der which the people receive for their
products by again putting gold at a pre
mium. Fraternally Yours,
Frkd Jewell.
Secretary Platte Co. Alliance.
Tfcair Mm Is IS Spirt af
lrrsTM. t Mn.
Qsrlyle voioed tbs seatiment of
man a discontented ono when b
said: "ft is not to die or even ito die
of hunger that makes a man wretched.
Many toon have died, all men must
die. But It is to lira miserable, ws
know nqt why; to work sore sad yet
gain netblsg; to be beartwora weary,
yet Isolated, unrelated, girt in with a
cold, an i versa! IaIssox Faire '
It Is just this spirit that calls to
gether and keep together the peo
ple's reform movement of the present
time, Tbe reformer ass law-abidiag
ciilzeas says a writer in tbe National
lioonomist, usually honest industrious
sod conscientious. But in addition
to their daily toil they have set them
selves the tafik of finding soma wsy
of making life more endurable for
themselves and the masses who have
no champion to plead their cause.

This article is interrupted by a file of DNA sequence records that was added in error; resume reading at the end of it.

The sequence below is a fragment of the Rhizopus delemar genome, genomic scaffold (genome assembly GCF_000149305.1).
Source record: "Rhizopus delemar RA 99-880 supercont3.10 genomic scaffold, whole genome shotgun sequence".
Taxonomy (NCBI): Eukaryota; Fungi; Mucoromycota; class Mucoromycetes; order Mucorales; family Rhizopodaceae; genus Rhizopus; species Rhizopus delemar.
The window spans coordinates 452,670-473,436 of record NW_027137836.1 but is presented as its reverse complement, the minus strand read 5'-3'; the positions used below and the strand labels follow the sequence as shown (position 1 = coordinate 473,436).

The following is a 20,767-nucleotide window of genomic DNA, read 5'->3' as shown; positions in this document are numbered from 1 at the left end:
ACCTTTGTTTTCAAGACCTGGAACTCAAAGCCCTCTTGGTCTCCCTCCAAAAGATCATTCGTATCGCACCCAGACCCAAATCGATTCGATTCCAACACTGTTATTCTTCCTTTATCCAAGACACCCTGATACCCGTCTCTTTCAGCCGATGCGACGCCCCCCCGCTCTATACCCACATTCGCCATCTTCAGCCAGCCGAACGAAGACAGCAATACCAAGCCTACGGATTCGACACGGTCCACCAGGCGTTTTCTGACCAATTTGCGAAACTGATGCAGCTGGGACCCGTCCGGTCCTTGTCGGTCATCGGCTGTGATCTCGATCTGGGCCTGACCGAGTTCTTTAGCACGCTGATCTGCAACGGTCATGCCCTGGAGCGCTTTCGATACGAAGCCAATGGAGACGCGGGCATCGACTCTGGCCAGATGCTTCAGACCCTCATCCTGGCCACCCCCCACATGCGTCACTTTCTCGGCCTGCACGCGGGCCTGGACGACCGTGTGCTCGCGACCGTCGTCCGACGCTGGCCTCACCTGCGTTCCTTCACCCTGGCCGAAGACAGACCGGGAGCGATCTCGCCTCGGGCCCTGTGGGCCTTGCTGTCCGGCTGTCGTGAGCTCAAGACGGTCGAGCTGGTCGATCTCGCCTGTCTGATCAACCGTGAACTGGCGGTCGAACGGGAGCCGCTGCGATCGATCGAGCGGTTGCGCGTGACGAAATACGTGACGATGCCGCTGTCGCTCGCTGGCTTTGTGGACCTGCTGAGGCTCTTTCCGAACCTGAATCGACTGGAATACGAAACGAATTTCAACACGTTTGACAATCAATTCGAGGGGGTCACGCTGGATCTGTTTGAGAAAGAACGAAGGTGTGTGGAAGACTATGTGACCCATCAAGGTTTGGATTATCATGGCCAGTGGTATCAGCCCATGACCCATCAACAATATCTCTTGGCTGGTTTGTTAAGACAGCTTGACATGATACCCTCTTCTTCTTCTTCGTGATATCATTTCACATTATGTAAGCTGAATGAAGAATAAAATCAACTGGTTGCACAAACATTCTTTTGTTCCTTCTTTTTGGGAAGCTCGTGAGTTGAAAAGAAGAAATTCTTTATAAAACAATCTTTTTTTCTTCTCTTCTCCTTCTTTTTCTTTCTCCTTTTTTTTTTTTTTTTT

The reform mosemenv. ia the eye of
the conventional world, has oommittod
an unpardonable fault k has dared
to be dissatisfied with the existing in
dustrial condition. With all rever
ence for oar free institutions it does
ot Uilak them perfect; nor in many
respects, even equitable. It feels that
the distributive forces of societv which
have developed during ths laet centu
ry must be re-arranged to fit ths ven
ditions whioh have created them. ' We
have s monopoly of poliu'oal or social
wisdom. We are opposed to monopo
lies on principle. We giadly discuss
our projects with anybody who cares
to study them sufficiently to be In a
position to analyze or criticise. We
are eager for new suggestions aad
better remedies. We have transferred
our homags from hereditary kings and
moneyed pnlooes. We are no less
reverent than thw common people of
old, but ws now do homage, not to
men, but to new ideas and the spirit
of progress.
.There is one class whom wo
mortally offend. Unfortunately it rs a
larg-e and Influential class. It labels
itself "conservative." The town is a
convenient one snd Hke charity, it
eovers a multitude of sine. To be
frank the conservative is the man or
woman who finds it too much an effort
to think. They acoept their idea
ready made, and, bless you. how con
venient it fe.y Of course, ready-made
Idoas, like ready-made clothes, are
sometimes a mis-tit But the owner
of either commodity is usually tb